Survey Series Examines Arab Attitudes to Media

/ 03 Apr 2014

Survey Series Examines Arab Attitudes to Media

CAIRO—Three years after uprisings across the Arab world expanded space in some countries for media and political freedom, Northwestern University in Qatar is examining just how media is used in the region.

Not surprisingly, it has had to maneuver around some sensitivity.

On April 16, the university and the Doha Film Institute will release results of a survey that questioned 6,000 people in six countries on the use of entertainment media in the Arab world.

The study will come on the heels of the first of its kind: Media Use in the Middle East, which was published by Northwestern University in Qatar last year and focused on the use of news, rather than entertainment, media. It surveyed more than 10,000 people in eight nations—Egypt, Jordan, Lebanon, Tunisia, Qatar, Saudi Arabia, Bahrain and the United Arab Emirates.

The survey took place two years after the 2011 Arab revolutions, popularly called the Arab Spring, which some political observers said were fueled by social media. In addition to revealing that television remains the most popular medium in the covered countries, other, more surprising, findings also came out.

According to the 98-page report, a majority of those questioned were optimistic about the Internet as a source of information and learning while just under half thought the optimism translated into an ability to have greater influence in politics and government policies. The responses of those surveyed about Internet regulation revealed some ambivalence about free electronic expression.

“While most respondents feel people should be able to state their opinions online no matter what those opinions may be, they also express caution about using the Internet to speak frankly about political affairs or public issues,” the report said. “Adding to this apparent paradox is the fact that many—including younger adults—say that they would like to see more regulation of the Internet.”

Everette Dennis, dean of Northwestern University in Qatar and a co-author of the study, said he was most surprised by this paradox, as well as by the perception that the quality of journalism has improved across the region. The reasons for the perceived improvement were unclear, but the assumption is that it is to some extent linked to the Arab Spring, Dennis said.

“This has provided us with a textbook on freedom of expression,” Dennis said.

“This is useful for us in our deliberation and discussions with students and it’s useful in public meetings and conferences to simply raise questions about media law, censorship, freedom of expression,” he said. “It has real value over the long haul and we want to keep doing it.”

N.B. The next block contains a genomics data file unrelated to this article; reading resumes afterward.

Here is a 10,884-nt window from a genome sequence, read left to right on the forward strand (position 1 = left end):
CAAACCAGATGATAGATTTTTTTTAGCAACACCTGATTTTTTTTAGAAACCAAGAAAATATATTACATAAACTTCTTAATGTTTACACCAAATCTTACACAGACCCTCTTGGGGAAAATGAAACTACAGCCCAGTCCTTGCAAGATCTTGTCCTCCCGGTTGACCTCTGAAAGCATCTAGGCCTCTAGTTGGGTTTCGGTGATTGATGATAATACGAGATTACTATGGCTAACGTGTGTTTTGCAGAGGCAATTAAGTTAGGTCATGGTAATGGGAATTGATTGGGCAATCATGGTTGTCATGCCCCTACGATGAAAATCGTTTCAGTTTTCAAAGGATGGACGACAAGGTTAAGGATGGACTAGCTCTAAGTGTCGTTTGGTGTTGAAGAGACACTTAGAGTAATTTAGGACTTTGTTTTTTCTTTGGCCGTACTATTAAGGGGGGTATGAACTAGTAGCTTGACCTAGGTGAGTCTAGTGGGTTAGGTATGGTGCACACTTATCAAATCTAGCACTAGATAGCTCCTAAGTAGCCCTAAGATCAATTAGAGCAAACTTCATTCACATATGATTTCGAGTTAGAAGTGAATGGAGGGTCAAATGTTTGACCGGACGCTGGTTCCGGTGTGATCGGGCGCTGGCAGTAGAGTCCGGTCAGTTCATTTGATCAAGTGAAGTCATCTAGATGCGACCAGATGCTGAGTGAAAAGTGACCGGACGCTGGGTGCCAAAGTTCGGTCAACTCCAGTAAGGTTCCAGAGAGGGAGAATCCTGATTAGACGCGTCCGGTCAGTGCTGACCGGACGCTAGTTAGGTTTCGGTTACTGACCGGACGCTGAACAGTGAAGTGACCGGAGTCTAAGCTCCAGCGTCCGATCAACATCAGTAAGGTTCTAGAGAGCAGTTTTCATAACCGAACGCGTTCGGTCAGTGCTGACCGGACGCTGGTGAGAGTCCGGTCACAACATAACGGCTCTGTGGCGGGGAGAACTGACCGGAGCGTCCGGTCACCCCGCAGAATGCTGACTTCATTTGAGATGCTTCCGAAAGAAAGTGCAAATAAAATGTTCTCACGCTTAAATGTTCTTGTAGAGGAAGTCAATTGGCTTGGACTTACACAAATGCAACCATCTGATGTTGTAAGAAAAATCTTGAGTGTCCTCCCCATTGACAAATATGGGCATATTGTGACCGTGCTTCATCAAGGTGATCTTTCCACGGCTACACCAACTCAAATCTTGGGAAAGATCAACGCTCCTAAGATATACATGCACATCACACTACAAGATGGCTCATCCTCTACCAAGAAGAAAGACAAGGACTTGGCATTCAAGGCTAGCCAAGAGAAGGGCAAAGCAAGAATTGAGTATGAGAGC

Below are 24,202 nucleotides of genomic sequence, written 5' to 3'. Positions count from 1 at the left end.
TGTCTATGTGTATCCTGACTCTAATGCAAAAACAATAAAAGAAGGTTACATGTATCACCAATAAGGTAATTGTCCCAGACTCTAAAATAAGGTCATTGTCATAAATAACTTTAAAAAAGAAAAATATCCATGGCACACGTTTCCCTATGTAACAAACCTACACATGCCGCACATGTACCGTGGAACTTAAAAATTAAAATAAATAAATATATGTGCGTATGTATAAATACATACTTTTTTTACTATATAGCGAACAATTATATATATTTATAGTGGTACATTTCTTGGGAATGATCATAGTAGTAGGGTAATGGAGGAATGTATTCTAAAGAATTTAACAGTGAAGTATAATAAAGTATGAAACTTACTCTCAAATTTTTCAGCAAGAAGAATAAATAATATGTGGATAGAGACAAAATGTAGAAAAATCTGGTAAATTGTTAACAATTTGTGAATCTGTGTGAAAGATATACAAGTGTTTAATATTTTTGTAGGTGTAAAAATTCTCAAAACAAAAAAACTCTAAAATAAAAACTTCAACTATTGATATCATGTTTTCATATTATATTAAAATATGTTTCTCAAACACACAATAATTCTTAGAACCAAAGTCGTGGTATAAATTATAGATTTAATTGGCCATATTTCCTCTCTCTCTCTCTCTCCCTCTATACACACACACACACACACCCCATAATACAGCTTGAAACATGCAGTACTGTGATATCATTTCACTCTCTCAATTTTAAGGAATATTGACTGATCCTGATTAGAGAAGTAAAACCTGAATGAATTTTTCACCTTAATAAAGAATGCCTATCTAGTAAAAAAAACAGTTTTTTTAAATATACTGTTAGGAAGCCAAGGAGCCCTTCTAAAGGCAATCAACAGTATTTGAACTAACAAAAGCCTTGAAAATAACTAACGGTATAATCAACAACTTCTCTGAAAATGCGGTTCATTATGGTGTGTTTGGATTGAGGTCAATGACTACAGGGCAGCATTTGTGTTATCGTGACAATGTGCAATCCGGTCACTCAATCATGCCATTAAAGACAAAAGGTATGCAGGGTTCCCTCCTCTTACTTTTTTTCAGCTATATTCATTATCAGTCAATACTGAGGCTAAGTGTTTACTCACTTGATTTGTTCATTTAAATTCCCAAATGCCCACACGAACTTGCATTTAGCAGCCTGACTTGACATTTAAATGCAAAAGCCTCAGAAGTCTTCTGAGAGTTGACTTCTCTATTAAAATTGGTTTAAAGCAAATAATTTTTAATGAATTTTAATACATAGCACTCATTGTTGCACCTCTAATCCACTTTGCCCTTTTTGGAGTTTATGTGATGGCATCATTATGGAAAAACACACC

In order to conduct research in Qatar, the university altered wording of some of the questions at the request of the Qatar Statistics Authority. The changes, which were explicitly noted in the final report, drew criticism this year from The Northwestern Chronicle, a student newspaper that questioned the feasibility of independent research in Qatar.

One statement, for example, that measured attitudes toward politics and the World Wide Web, was altered to change “political affairs” to “public issues,” in Qatar. And a question about general sentiment in regard to the direction of the country—to get a sense of how optimistic or pessimistic respondents were about their country’s future—was not asked at the request of the Qatar Statistics Authority, the study said.

James Bell, director of international survey research at the Pew Research Center, said the issue isn’t exclusive to Qatar. Political and cultural sensitivities influence what—or how—survey questions are asked in various countries.

“You do see this in other countries and different parts of the world,” Bell said. “And it’s an important consideration and it’s challenging, especially when you’re involved in cross-national survey work.”

“On one hand you want to have, as much as possible, precisely the same questions in each country so you can directly compare results,” he said, “but there is this factor of political and cultural sensitivities.”

Decisions about survey questions have to, in part, be about the integrity of the study, Bell said. “What is it you are trying to research and report on and do these changes mean that you can continue to do that as originally planned? Do you have to make a modification? Do you have to leave a certain country out in certain cases when you do analysis?”

“Or is the situation such that the sensitivities are so intense around the topic and that topic is so central to what you are trying to do as a researcher, do you need to potentially say: We can’t do this at this time in this country.”

Dennis, at Northwestern University, said the changes in the survey didn’t alter the meanings or prevent the study’s authors from asking what they wanted to ask. “We had felt that if we were requested to do anything that would have impaired our survey or in any way caved to some kind of governmental directive, we wouldn’t have done it,” he said.




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